As we all know, the competition for training contracts is fierce at the moment and it is getting more difficult to get a foot in the door, particularly when there are less positions and more applicants than there were 10 years ago. So what can be done?
The key weapon in your arsenal that will prepare you to face the competition in this tough legal world is your own knowledge. Knowledge of your abilities, experience, attributes, strengths, weaknesses and interests are essential in this ruthless marketplace.
Not too long ago, what you learnt in law school was sufficient to secure you a career as a solicitor. With new cases and precedents being set daily and an increased obligation on solicitors to market their own services, this is no longer true. Your formal legal education now has a very short shelf life. Learning must be a continual pursuit to help you stay one step ahead of the competition and I would say that it is absolutely vital to continued success.
According to Denis Waitley, a recognised business coach, research has confirmed that no matter what the field of employment, people with large vocabularies – i.e. those who can speak clearly and concisely who use simple as well as descriptive words – end up achieving their goals more often. This is particularly true in the legal profession, where it is not only important to have a large vocabulary, but also to be able to communicate in Plain English. Firms are particularly keen to recruit young lawyers who understand complex legal issues and who can “translate” them and explain them in a common sense way to clients, who may not necessarily understand all of the legalese used.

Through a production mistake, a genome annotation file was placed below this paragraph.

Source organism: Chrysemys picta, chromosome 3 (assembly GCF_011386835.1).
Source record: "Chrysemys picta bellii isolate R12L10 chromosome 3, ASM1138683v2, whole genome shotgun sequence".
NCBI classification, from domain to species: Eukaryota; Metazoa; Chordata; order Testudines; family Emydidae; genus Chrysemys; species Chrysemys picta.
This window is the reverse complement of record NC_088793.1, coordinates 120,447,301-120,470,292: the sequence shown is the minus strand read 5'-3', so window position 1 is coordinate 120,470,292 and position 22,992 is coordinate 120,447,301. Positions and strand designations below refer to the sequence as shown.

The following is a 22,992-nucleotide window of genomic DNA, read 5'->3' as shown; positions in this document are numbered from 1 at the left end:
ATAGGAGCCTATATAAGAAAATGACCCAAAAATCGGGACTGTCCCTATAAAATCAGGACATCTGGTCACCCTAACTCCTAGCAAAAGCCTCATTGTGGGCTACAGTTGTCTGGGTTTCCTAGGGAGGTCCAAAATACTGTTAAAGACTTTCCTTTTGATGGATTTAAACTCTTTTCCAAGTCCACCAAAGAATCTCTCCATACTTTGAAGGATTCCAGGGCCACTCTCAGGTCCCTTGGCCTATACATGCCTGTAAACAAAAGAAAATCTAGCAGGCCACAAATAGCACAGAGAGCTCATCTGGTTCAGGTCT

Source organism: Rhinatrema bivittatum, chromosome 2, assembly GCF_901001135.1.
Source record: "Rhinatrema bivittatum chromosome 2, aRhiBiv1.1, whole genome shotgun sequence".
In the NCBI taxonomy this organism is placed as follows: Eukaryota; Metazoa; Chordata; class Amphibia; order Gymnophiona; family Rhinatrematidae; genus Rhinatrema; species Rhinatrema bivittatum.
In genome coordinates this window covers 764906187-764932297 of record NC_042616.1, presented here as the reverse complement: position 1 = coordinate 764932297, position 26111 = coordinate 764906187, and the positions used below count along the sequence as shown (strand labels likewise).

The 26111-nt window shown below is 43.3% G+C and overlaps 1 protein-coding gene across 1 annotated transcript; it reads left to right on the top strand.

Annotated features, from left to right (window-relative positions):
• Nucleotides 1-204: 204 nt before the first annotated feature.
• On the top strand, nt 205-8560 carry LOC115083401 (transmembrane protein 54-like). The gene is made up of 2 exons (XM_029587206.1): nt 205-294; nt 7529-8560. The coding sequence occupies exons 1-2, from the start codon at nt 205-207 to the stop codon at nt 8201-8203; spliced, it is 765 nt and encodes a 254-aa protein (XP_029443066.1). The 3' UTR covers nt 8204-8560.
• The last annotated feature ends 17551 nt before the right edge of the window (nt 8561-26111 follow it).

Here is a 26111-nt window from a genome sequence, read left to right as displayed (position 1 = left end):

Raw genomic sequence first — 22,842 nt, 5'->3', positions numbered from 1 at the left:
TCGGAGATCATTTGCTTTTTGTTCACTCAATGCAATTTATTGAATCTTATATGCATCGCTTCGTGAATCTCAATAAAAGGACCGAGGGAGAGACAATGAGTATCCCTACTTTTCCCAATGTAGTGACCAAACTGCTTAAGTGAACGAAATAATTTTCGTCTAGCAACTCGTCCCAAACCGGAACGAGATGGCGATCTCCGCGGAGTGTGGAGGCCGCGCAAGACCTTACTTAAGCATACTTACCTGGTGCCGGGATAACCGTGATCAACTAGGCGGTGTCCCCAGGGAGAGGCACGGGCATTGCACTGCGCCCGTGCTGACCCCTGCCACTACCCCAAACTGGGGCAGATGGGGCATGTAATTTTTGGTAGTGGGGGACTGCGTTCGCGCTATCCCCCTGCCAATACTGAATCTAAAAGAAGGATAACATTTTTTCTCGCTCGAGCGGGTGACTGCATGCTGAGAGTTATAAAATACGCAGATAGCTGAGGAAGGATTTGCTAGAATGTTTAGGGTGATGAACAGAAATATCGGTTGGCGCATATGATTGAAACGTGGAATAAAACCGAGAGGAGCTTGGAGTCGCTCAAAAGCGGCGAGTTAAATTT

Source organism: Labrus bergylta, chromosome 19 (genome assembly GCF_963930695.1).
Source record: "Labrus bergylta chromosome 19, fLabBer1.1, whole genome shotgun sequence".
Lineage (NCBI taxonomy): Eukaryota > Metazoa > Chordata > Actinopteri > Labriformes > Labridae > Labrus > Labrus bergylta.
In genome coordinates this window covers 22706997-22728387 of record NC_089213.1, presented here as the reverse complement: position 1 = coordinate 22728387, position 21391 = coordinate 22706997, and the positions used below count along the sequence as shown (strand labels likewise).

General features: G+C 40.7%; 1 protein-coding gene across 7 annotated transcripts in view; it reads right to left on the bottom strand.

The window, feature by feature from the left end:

By using well chosen, carefully considered words, you can enhance client relationships, perform well at interviews, negotiate a pay rise and get instructions from that promising client! There really is nothing that you can’t achieve with the right knowledge behind you.
I would suggest the following action steps to help you with this: -
- Increase your reading by 100% and focus on reading more non-fiction. Try reading books on marketing, accounting, presentations, goal-setting and so on. Some of the examples given in my earlier blog here may assist.
- To find more time to read, decrease your television watching – most of it is just junk anyway! Although I said that increased knowledge is a powerful thing, it is highly unlikely that knowing which “celebrity” was voted out of the jungle last week will help you to secure that training contract!
- Surf the internet and subscribe to motivational newsletters. I would suggest the following as a good place to start: -
I will also be launching a newsletter in the New Year, so for more information or to join our mailing list in advance, please sign up to our mailing list on the top right of this page.
- 4. Read at least one non-fiction book per month and listen to at least one additional audiobook during your commute or downtime at home.
5. Keep a journal – whenever you read or hear something of value, make a note of it. And make sure that you review your journal on a regular basis, maybe once a week or month, to remind yourself of all of the gems of knowledge that you’ve picked up!
What other methods have you found to be successful in increasing the power of your self-knowledge?